Ick. Great cast, interesting premise, but ick. The Family teeters between comedy and action with the grace of tranquilized hippopotamus climbing Mt. Everest. Robert De Niro plays a mafia snitching patriarch of a family on the run. Michelle Pfeifer is cast as his wife while Glee’s Dianna Agron is his daughter and John D’Leo his son. Instead of being housed in witness protection someplace in North Dakota, this fish out water tale takes place in rural France which makes as much sense as the before mentioned incapacitated hippo climbing Everest.
The Family is produced and directed by Luc Besson whose past cinematic efforts have been hit or miss. An early problem with this film is with setting it in a small town which is populated with what is presumed are French stereotypes. One gets the idea (based on a prominent twist in the storyline) that Besson really, really wanted to make a mob film with De Niro. He used the recipe of taking the De Niro who starred in The Godfather: Part II, Goodfellas, and Casino and put him in good ole rustic Normandy then added guns and ironic comic quips hoping for a Scorsese movie with a side of brie.
I know I am not the only one who has noticed that De Niro has done variations of this role before…and I’m not talking about playing a made man; I’m talking playing a made man who uses a threat of violence, along with actual violence, as comedic fodder. Honestly, I would rather see De Niro play one of his mafioso bad guys then see him again as a Mafia hit man going through a midlife crisis for chuckles. When he takes on roles like this it is easy to forget he is one of America’s premiere actors because it feels as if he is phoning in his performance. In the case of The Family he is phoning it in long distance.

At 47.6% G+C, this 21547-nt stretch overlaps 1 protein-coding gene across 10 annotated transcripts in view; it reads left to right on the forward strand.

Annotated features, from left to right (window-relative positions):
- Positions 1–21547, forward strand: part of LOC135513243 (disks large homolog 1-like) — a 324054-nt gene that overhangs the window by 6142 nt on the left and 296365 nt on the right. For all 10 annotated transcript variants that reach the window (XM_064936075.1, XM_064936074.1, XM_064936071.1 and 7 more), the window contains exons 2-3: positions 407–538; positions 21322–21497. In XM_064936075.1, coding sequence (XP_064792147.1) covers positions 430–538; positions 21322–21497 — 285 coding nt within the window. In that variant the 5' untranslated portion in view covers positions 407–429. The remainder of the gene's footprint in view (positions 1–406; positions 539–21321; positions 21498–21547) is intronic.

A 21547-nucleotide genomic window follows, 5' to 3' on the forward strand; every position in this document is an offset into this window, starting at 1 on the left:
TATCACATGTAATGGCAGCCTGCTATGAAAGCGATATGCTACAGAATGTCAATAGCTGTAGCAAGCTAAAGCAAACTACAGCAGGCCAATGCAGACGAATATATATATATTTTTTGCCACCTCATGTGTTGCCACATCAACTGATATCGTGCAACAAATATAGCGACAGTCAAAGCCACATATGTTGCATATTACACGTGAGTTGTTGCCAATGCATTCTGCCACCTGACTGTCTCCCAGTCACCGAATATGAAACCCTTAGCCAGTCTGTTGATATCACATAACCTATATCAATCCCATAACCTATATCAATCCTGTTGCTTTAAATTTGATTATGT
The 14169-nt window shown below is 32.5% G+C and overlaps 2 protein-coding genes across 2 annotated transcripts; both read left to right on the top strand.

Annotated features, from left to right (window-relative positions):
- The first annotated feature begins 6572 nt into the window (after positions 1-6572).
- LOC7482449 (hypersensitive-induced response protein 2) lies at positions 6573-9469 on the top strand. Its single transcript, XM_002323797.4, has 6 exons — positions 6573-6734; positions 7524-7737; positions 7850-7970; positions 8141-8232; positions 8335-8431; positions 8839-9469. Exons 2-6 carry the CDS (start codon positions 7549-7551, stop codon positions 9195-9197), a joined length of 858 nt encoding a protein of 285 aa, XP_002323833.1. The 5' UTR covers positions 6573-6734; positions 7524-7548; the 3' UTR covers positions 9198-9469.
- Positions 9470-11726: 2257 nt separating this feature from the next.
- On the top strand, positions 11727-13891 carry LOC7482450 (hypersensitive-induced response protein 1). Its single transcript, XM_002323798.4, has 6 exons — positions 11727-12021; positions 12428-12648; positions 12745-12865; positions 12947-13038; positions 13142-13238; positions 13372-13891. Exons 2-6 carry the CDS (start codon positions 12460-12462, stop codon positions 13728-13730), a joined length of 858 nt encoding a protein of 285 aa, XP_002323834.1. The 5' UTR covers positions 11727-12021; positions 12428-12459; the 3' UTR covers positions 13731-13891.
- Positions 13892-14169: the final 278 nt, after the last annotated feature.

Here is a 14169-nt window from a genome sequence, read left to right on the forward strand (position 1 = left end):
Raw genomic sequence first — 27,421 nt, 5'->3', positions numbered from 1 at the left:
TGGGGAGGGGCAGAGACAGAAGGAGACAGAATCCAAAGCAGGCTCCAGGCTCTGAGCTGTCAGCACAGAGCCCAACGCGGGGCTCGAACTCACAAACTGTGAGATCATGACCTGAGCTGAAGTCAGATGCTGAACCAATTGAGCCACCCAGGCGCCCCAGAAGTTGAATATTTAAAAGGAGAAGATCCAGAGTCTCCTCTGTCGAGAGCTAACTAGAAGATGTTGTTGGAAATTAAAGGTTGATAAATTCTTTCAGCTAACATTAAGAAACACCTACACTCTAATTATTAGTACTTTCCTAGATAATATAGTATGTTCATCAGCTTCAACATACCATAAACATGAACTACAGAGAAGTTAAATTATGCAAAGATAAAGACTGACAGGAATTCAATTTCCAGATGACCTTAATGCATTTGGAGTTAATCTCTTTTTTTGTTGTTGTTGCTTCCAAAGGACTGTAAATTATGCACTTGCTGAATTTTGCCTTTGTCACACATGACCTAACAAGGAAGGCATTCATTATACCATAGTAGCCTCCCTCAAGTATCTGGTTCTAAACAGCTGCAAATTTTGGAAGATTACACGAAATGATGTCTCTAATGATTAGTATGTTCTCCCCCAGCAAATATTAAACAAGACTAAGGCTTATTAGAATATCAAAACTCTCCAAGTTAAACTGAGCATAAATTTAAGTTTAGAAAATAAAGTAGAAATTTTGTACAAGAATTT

To continue this Mafia film reunion, veteran moll actress (Scarface and Married to the Mob) Pfeifer is the Mama Mia of the clan. She actually makes the most of her role as a mother who has no control over where she will be moving next while constructing a life that she did not sign up for. If the movie had centered the narrative on Pfeifer’s Maggie it might have faired better. For me the best laughs of the film came from the interaction between reforming mob wife and a priest hoping to add to his congregational flock.
Agron and D’Leo are stuck with storylines that feel dated. Agron’s character of Mafia princess in hiding has a romanticized view of first love which she will not allow to be spoiled by local lads who believe they have her in a corner. She remedies their naiveté by showing them an impressive tennis backhand then treating them to a great speech about how to relate to women. D’Leo’s character arc involves various school centered schemes, but I felt a lot of his scenes were cut because his storyline was disjointed.
The final ingredient to this mix is Tommy Lee Jones as a witness protection officer. Jones, Pfeifer, and De Niro all in the same film – oh, the wasted possibilities!
My main issue is that The Family tries to establish a comedic undertone while at the same time is quite violent. The affect is jarring. What could be funny isn’t because it is within the context of realistic violence. It’s a fine line to attempt humor amongst bloodshed and Besson is no Quentin Tarantino and The Family is no Pulp Fiction. When the final slaughter begins all goodwill towards De Niro’s Fred Blake is lost because the audience isn’t really invested in seeing him or his family pull through. It just might have been better for all involved if the children flew the coop and Mom left on her own accord to establish a small restaurant in the south of France. As for Papa Familias, he can continue to type away on his personal manifesto.
I do not recommend seeing The Family in the theater although it seems as if there is little else showing. I don’t think it will work on a smaller screen either. It might be worth viewing if you are a fan of everything Mob related, but I think a better investment of your time could be made by watching the latest Real Housewives of New Jersey Reunion.